Why Trade Media Coverage is Top Tier Coverage

By Bridgette Borst

Moderator Aaron Cohen and Panelists Panelists Virgil Dickson, Aaron Mehta, Kevin Bogardus, and John Gilroy (Photo Credit: David Ward)

Moderator Aaron Cohen and Panelists Panelists Virgil Dickson, Aaron Mehta, Kevin Bogardus, and John Gilroy (Photo Credit: David Ward)

Why is trade media coverage top tier? PR Pros from around the nation’s capital packed their list of questions and piled into PRSA-NCC’s most recent workshop to hear it straight from top trade media journalists: Virgil Dickson, of Modern Healthcare, Aaron Mehta from Defense News, Energy and Environment Publishing’s Kevin Bogardus, and John Gilroy, from Federal News Radio.

Aaron Cohen of Aaron Cohen PR moderated the panel discussion. Here’s the scoop on how YOU can convince your boss or client that trade media coverage is top tier coverage –

  • The niche audience of trade media publications cares more passionately about the story than the average reader at a major national outlet.
  • Trade media keeps professionals informed about their particular field and they are passionate about these issues, ideas and/or products.
  • Trade media are more likely to seek out public relations practitioners as sources for stories, unlike mainstream journalists.
  • Trade media have time (and space) to “go deep” on a story.
  • Most often, mainstream media stories start with or are inspired by, stories first published in trade publications.
  • Trade media stories are more effective in getting your message in front of the right people because the stories are likely read by everyone that matters in your field.

One panelist summed it up by asking the attendees, “Do you want a more right, informed piece– or a watered down piece designed for a wider audience?”

The journalists continued to dish out “tricks of the trade” to help public relations practitioners get in the door and strengthen their pitches.

Federal News Radio’s John Gilroy offered this tip, “Find out what reporters are going to conferences that you’re already attending and then try to set up twenty minute face-to-face meetings with them.”

“Trade journalists are more subject matter experts so be prepared for tougher, more technical questions,” said Virgil Dickson, Modern Healthcare. Dickson added, “I like to go on Twitter to find out what’s trending.”

The attendees brought lots of questions with them that ranged from current best practices to how trade journalists use Twitter, how to write a great subject line, daily deadlines, and more. Not only did the panelists talk about what works in trade media and why it is top tier media coverage, but they also shared feedback that’s applicable to mainstream media pitching.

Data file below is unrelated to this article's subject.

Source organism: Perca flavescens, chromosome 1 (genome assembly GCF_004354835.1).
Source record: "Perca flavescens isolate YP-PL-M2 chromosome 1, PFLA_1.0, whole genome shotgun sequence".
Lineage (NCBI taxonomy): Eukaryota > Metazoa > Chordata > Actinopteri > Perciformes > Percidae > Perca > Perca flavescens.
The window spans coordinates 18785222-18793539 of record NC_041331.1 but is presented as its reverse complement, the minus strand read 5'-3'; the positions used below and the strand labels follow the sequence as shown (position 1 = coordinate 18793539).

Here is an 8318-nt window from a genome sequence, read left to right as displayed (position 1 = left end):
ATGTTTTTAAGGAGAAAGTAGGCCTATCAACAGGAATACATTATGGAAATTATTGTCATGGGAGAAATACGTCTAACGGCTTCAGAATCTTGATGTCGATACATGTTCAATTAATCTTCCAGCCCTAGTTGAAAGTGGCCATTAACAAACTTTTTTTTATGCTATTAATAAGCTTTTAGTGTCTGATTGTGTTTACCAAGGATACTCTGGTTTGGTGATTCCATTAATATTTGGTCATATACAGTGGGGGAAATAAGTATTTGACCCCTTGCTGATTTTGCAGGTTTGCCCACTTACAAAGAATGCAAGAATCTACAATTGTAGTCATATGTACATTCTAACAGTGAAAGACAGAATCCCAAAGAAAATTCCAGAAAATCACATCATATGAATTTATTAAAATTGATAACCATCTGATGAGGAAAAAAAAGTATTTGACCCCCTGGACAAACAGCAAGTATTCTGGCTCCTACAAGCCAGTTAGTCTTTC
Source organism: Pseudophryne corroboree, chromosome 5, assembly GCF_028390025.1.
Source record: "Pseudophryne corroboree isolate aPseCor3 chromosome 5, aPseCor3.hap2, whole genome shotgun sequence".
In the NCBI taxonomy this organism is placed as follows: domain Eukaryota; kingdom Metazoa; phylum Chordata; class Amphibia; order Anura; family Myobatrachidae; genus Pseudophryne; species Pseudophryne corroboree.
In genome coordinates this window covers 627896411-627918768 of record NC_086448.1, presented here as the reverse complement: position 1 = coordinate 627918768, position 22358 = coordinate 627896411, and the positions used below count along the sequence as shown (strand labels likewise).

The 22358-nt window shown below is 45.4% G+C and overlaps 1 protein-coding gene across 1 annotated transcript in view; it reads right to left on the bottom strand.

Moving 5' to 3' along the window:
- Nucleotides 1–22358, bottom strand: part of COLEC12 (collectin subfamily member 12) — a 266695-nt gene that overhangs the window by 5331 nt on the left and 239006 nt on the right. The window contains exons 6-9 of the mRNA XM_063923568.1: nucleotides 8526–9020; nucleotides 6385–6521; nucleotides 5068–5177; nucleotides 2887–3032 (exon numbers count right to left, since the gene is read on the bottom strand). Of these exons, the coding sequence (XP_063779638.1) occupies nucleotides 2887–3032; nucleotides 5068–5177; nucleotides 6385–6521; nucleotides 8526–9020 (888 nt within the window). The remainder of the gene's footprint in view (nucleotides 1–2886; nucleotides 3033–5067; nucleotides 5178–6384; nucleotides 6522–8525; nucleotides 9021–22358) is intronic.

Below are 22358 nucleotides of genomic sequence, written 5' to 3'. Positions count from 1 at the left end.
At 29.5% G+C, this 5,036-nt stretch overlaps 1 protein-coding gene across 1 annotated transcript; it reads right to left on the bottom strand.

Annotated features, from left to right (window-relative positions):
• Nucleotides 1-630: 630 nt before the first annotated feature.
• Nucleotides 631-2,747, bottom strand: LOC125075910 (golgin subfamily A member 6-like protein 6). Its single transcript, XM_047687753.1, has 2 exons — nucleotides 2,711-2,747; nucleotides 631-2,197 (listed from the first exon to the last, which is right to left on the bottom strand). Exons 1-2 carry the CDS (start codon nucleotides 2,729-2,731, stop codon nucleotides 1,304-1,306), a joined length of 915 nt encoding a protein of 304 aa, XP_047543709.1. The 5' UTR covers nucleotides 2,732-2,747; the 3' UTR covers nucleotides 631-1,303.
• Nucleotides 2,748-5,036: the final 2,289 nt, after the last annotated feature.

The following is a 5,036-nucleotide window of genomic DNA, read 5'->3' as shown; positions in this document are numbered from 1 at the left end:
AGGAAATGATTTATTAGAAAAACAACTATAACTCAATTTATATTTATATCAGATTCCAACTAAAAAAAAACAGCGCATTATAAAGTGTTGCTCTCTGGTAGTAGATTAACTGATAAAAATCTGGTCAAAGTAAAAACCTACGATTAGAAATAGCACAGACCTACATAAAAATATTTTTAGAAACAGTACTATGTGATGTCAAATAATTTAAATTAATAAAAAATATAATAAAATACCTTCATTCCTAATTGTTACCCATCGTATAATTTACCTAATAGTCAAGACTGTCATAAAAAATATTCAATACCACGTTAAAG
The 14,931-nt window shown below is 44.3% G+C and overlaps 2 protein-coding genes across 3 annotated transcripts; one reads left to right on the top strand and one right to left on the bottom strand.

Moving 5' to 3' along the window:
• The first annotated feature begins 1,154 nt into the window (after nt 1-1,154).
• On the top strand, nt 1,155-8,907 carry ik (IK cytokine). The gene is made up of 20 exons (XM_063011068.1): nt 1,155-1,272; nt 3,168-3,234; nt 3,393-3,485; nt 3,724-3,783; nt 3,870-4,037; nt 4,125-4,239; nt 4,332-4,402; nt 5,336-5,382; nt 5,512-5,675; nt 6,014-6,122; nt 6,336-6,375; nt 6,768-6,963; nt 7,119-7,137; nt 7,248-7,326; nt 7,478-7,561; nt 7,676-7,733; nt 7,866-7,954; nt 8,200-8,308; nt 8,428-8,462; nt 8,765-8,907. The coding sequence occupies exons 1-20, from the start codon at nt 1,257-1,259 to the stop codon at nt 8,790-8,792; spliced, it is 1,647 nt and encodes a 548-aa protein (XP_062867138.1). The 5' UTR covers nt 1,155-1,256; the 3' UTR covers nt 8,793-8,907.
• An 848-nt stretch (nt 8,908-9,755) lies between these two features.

“I don’t like press releases – they’re overused, just send us a quick email,” said Aaron Mehta, Defense News.

“If you’re going to call or email me, don’t make it look like a blanket outreach. Pretend that you’ve read something that I’ve written. Please tailor it to me, don’t waste pixels and one last thing – I am a hundred times more likely to read your email if I recognize your name,” said Kevin Bogardus, Energy and Environment Publishing, the publisher of Greenwire.

All of the panelists stressed the importance of having personal relationships with media, and no matter how pitch perfect your story idea is, having a personal relationship with a reporter still matters most in this business.

“Generally, if you put something like, ‘Think you might be interested in this’ or ‘I saw your story about…’ in the subject line, then I will at least open your email,” said Virgil Dickson, Modern Healthcare.

The Q & A style workshop proved to be a popular event because it spanned all of the major industry trades and provided public relations practitioners of different industries with valuable insights. Bottom line, attendees learned that yes, 10,000 readers are better than three million when all 10,000 readers care about your ideas or products.

What do you think?

Fill in your details below or click an icon to log in:

WordPress.com Logo

You are commenting using your WordPress.com account. Log Out /  Change )

Google photo

You are commenting using your Google account. Log Out /  Change )

Twitter picture

You are commenting using your Twitter account. Log Out /  Change )

Facebook photo

You are commenting using your Facebook account. Log Out /  Change )

Connecting to %s